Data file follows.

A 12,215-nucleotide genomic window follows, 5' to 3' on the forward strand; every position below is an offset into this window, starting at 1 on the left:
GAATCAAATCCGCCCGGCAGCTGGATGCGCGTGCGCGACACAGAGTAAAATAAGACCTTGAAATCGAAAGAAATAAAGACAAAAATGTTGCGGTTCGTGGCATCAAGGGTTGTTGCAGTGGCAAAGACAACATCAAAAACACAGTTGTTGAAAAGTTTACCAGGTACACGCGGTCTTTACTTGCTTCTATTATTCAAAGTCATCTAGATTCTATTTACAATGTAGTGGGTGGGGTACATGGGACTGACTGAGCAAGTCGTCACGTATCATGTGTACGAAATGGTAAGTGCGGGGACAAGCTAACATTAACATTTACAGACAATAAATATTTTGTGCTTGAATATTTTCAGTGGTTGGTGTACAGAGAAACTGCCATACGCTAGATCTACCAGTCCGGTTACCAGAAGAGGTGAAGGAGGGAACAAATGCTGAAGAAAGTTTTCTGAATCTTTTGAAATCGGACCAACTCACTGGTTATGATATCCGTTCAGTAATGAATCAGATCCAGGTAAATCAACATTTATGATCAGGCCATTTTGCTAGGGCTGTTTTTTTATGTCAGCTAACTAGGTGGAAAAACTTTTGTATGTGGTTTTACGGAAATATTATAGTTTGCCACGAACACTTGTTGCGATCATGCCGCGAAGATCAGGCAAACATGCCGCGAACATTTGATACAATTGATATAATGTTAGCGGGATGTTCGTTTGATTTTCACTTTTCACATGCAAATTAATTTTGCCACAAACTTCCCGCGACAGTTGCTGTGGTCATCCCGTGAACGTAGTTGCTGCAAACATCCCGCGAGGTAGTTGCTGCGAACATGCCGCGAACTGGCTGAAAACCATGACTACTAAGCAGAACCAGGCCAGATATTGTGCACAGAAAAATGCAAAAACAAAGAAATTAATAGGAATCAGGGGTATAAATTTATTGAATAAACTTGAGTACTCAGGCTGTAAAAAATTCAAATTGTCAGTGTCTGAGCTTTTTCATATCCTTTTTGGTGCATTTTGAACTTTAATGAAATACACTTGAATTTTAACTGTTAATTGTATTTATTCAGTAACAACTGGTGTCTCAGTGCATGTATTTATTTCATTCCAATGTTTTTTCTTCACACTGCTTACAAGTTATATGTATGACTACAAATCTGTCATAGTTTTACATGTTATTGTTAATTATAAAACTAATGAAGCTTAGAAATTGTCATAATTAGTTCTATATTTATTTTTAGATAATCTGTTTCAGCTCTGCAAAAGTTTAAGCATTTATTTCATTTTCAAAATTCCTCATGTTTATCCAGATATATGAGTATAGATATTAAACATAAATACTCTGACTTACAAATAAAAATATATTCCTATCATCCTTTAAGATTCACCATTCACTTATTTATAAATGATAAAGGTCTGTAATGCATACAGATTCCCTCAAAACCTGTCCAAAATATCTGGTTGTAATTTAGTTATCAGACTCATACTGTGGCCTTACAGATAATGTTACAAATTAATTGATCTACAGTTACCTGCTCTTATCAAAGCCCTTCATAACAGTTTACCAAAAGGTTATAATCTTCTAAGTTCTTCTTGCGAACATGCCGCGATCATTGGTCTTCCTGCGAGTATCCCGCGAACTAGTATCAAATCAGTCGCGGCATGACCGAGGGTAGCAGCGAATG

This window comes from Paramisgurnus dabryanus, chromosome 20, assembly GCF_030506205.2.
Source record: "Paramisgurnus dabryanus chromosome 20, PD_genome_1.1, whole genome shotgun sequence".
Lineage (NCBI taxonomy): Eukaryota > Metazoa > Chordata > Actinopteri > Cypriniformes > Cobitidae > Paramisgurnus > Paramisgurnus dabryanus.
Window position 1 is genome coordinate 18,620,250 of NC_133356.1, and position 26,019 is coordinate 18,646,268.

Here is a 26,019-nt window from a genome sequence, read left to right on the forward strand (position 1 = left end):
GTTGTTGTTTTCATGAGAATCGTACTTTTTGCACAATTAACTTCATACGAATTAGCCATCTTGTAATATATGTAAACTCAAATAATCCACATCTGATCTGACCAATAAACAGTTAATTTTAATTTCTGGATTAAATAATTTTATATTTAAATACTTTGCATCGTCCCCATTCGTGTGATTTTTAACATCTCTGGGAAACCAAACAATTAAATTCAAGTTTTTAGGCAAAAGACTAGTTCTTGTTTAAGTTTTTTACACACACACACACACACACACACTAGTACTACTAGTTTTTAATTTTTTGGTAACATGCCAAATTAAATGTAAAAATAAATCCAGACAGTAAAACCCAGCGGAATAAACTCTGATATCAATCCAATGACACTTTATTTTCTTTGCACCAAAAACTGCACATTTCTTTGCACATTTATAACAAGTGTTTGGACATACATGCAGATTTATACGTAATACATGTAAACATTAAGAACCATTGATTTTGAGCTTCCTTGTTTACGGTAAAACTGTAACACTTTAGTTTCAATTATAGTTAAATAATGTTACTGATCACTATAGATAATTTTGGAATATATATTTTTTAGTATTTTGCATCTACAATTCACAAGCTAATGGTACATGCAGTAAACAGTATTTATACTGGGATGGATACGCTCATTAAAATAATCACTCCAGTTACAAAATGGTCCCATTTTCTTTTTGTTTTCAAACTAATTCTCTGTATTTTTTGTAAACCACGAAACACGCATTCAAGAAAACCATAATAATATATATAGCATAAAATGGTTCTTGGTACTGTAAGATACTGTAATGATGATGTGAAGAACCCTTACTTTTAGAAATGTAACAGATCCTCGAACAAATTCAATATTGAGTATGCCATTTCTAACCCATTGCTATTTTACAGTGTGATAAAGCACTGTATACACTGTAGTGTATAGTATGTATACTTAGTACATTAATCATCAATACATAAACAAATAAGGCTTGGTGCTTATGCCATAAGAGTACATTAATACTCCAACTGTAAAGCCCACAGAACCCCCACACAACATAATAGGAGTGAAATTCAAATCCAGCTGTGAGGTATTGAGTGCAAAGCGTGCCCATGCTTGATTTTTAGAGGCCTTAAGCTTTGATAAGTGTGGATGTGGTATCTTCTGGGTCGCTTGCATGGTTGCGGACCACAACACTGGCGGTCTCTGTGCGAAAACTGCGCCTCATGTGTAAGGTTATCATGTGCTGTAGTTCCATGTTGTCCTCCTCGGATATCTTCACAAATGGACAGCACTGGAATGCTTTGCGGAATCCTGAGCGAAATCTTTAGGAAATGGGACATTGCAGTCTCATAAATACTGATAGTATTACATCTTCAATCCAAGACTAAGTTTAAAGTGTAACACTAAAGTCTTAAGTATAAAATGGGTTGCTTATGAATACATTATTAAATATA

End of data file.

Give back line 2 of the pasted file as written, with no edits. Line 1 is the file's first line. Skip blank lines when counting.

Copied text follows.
GAATCAAATCCGCCCGGCAGCTGGATGCGCGTGCGCGACACAGAGTAAAATAAGACCTTGAAATCGAAAGAAATAAAGACAAAAATGTTGCGGTTCGTGGCATCAAGGGTTGTTGCAGTGGCAAAGACAACATCAAAAACACAGTTGTTGAAAAGTTTACCAGGTACACGCGGTCTTTACTTGCTTCTATTATTCAAAGTCATCTAGATTCTATTTACAATGTAGTGGGTGGGGTACATGGGACTGACTGAGCAAGTCGTCACGTATCATGTGTACGAAATGGTAAGTGCGGGGACAAGCTAACATTAACATTTACAGACAATAAATATTTTGTGCTTGAATATTTTCAGTGGTTGGTGTACAGAGAAACTGCCATACGCTAGATCTACCAGTCCGGTTACCAGAAGAGGTGAAGGAGGGAACAAATGCTGAAGAAAGTTTTCTGAATCTTTTGAAATCGGACCAACTCACTGGTTATGATATCCGTTCAGTAATGAATCAGATCCAGGTAAATCAACATTTATGATCAGGCCATTTTGCTAGGGCTGTTTTTTTATGTCAGCTAACTAGGTGGAAAAACTTTTGTATGTGGTTTTACGGAAATATTATAGTTTGCCACGAACACTTGTTGCGATCATGCCGCGAAGATCAGGCAAACATGCCGCGAACATTTGATACAATTGATATAATGTTAGCGGGATGTTCGTTTGATTTTCACTTTTCACATGCAAATTAATTTTGCCACAAACTTCCCGCGACAGTTGCTGTGGTCATCCCGTGAACGTAGTTGCTGCAAACATCCCGCGAGGTAGTTGCTGCGAACATGCCGCGAACTGGCTGAAAACCATGACTACTAAGCAGAACCAGGCCAGATATTGTGCACAGAAAAATGCAAAAACAAAGAAATTAATAGGAATCAGGGGTATAAATTTATTGAATAAACTTGAGTACTCAGGCTGTAAAAAATTCAAATTGTCAGTGTCTGAGCTTTTTCATATCCTTTTTGGTGCATTTTGAACTTTAATGAAATACACTTGAATTTTAACTGTTAATTGTATTTATTCAGTAACAACTGGTGTCTCAGTGCATGTATTTATTTCATTCCAATGTTTTTTCTTCACACTGCTTACAAGTTATATGTATGACTACAAATCTGTCATAGTTTTACATGTTATTGTTAATTATAAAACTAATGAAGCTTAGAAATTGTCATAATTAGTTCTATATTTATTTTTAGATAATCTGTTTCAGCTCTGCAAAAGTTTAAGCATTTATTTCATTTTCAAAATTCCTCATGTTTATCCAGATATATGAGTATAGATATTAAACATAAATACTCTGACTTACAAATAAAAATATATTCCTATCATCCTTTAAGATTCACCATTCACTTATTTATAAATGATAAAGGTCTGTAATGCATACAGATTCCCTCAAAACCTGTCCAAAATATCTGGTTGTAATTTAGTTATCAGACTCATACTGTGGCCTTACAGATAATGTTACAAATTAATTGATCTACAGTTACCTGCTCTTATCAAAGCCCTTCATAACAGTTTACCAAAAGGTTATAATCTTCTAAGTTCTTCTTGCGAACATGCCGCGATCATTGGTCTTCCTGCGAGTATCCCGCGAACTAGTATCAAATCAGTCGCGGCATGACCGAGGGTAGCAGCGAATG